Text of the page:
How the Dunk Went From Hardwood to Half-Pipe to Runway

Celebrating more than 35 years by looking back at the iconic Nike sneaker.


Nike and Rizzoli’s 2018 Dunk-dedicated tome, The Dunk Book, is prefaced by the late Sandy Bodecker, the architect of the SB line, who writes, “If sneakers could talk, I can only imagine the stories you could tell. You’ve given generations of skaters, artists, musicians, and collectors a blank canvas to tell their stories, while continuously fueling the debate between Ride/Collect. I was always on the ride side.”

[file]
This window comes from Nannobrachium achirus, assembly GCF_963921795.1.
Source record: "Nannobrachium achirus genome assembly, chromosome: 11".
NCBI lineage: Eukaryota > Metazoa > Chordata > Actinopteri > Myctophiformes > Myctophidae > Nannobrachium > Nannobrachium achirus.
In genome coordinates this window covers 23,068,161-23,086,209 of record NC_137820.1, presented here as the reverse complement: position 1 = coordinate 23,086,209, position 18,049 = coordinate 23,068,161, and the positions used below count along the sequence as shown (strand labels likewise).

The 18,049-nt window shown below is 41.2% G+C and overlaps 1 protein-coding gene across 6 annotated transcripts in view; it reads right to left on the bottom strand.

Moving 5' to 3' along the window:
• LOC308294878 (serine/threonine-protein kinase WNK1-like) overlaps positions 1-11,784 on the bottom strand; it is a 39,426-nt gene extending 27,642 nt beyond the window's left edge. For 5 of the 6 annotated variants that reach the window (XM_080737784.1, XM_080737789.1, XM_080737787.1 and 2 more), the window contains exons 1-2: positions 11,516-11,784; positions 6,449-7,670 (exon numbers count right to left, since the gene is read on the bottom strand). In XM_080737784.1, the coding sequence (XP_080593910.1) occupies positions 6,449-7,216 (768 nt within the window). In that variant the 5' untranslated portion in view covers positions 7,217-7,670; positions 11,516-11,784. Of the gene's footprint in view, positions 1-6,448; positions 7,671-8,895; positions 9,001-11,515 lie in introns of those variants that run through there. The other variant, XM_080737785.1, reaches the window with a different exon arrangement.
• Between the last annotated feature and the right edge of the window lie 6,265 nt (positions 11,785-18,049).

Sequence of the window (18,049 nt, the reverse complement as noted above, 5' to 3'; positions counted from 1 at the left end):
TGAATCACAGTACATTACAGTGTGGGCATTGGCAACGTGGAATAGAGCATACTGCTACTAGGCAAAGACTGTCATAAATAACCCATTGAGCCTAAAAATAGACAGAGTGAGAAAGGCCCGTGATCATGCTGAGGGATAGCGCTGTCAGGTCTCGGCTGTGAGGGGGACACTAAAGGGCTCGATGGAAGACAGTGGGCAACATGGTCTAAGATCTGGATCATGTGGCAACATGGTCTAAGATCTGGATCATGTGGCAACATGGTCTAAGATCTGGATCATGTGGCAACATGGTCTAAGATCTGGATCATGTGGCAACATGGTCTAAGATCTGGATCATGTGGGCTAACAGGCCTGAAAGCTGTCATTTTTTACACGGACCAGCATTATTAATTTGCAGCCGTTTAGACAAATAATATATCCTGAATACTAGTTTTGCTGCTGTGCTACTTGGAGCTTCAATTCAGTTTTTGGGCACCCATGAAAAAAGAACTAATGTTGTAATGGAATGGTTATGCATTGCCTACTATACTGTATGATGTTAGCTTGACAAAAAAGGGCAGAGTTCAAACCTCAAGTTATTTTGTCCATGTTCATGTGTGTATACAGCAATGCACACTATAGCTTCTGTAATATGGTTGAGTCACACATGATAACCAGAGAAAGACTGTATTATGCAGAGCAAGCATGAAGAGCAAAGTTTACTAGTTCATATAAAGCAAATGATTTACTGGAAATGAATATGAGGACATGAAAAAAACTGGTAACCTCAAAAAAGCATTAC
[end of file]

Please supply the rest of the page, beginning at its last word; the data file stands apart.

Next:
Surely no one could put the history of the Nike Dunk better than Bodeceker himself.

The Dunk shares its look and lineage with the Air Jordan 1, an undisputed icon that forever changed the footwear and sportswear industries. An uninitiated observer might not even be able to spot the differences between the two. But the Dunk has its own proud legacy, starting as a performance basketball shoe designed for college athletes; later transcending the hardwood to become a cultural icon.